Days before a neo-Nazi drove his car into a crowd of protesters here at the site of the deadly 2017 “Unite the Right” rally, he texted his mother.
Samantha Bloom was worried that her son would run into trouble in Charlottesville, where he was headed in his gray 2010 Dodge Charger to join a rally billed as a response to the proposed removal of a local statue of Robert E. Lee. “Be careful,” Bloom texted her son, who was then 20.
“We’re not the one [sic] who need to be careful,” James Fields Jr. texted back. He attached a photo of Adolf Hitler.
The text exchanges are among the countless pieces of evidence entered into a civil trial that is unfolding here against Fields and 23 other people and groups accused of orchestrating the rally, which left one person dead and seared images of hate — and phrases such as the marchers’ chant “Jews will not replace us” — into the national consciousness.
For those who are watching closely, the trial has generated not just insights about the event that President Joe Biden cited as a turning point in his decision to run for president but also a potent window into the thinking of some of America’s most avowed ambassadors of hate.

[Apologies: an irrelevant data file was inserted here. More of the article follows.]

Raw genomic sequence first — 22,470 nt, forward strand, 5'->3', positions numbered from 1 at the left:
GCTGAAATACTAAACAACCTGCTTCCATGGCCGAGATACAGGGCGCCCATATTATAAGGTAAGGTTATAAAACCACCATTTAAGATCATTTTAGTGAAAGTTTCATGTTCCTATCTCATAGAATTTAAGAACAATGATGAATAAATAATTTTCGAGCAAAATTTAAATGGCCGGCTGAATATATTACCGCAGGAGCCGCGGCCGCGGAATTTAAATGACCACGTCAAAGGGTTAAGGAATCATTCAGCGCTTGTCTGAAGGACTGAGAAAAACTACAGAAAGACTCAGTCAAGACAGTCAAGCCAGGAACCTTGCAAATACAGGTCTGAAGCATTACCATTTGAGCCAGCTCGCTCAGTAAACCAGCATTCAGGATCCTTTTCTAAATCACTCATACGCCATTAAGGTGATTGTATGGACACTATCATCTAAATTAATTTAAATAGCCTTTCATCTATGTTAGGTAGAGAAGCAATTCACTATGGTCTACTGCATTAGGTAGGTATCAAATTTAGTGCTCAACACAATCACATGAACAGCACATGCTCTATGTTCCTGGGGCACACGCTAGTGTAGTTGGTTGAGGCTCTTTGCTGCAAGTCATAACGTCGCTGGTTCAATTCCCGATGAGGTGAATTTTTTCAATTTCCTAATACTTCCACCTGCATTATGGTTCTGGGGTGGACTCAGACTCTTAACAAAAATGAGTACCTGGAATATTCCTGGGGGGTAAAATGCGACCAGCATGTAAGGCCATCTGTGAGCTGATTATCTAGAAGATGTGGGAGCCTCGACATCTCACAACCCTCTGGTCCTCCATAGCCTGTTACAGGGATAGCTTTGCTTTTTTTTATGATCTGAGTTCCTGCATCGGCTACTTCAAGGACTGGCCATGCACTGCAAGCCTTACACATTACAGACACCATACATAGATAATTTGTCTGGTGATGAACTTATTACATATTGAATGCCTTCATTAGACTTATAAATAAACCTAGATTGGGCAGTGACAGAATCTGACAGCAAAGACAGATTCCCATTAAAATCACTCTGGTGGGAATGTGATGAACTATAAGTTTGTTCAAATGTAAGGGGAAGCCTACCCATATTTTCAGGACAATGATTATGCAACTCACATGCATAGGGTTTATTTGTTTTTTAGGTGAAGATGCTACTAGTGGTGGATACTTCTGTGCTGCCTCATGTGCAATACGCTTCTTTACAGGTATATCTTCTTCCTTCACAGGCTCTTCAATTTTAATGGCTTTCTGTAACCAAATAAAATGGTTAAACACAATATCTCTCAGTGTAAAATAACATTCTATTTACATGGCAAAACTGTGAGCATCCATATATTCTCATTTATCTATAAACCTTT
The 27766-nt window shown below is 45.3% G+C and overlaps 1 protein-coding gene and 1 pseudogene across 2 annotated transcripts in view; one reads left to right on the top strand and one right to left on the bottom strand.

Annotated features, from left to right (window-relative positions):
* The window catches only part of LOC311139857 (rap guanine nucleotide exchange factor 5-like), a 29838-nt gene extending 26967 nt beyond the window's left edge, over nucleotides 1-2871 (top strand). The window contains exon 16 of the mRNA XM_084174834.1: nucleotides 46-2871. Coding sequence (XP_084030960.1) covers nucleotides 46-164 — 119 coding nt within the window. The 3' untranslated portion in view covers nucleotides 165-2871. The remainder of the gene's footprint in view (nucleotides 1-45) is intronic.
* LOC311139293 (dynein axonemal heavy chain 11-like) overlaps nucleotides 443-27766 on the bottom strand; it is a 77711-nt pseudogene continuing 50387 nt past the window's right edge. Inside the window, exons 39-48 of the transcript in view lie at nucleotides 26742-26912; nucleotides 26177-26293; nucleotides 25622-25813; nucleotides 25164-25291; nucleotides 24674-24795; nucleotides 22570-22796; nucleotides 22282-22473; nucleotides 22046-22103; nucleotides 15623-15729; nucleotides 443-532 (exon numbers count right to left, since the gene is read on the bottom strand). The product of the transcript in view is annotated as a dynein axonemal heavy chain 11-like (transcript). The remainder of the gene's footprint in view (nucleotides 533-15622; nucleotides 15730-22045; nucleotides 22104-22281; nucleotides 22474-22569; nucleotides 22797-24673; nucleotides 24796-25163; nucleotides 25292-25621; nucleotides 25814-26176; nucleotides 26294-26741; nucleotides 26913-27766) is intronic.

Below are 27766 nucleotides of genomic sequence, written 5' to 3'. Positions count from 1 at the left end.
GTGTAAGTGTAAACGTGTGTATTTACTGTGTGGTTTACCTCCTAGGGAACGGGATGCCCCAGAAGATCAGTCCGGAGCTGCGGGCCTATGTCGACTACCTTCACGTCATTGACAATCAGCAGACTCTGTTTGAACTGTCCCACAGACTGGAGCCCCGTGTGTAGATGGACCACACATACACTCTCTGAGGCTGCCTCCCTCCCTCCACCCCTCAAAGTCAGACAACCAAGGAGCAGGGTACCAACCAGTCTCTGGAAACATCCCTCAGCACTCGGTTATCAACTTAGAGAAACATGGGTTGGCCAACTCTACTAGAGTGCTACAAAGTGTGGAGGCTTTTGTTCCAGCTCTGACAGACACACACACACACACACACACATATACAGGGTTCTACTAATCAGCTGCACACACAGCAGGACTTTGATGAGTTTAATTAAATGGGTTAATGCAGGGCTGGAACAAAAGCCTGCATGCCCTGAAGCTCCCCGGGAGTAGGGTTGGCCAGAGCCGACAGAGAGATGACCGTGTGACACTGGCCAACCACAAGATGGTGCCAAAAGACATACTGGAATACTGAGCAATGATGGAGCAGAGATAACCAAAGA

The lead counsel for the plaintiffs, Roberta Kaplan, who is Jewish, and the nonprofit she leads, Integrity First for America, launched the civil lawsuit on behalf of nine people who were injured or traumatized at the event.
The precedent they are citing, the Ku Klux Klan Act of 1871, is a Reconstruction-era law that made it a federal crime to coordinate group violence with racist or terrorist intent. It was designed to crack down on Klan terrorism in the South aimed at keeping Black people from exercising their newly acquired civil rights; an 1983 amendment extends to civilians the right to sue for monetary compensation from the government.
Kaplan and the other plaintiff counsel contend the law also applies to the texts and internet messages sent by the Unite the Right organizers in the lead-up to the rally.
To support their case, Kaplan and the other attorneys have brought in the plaintiffs to describe their suffering, alongside evidence of private and public social media interactions among the rally planners. They have also summoned expert witnesses, including global antisemitism expert Deborah Lipstadt, to comment on the role that hate speech has historically played in fomenting violence.
The defendants, meanwhile, are arguing that their actions were not coordinated and that they cannot be held responsible for the violence that ensued. They’ve defined their plans and incendiary statements leading up to the march as little more than jokes in poor taste.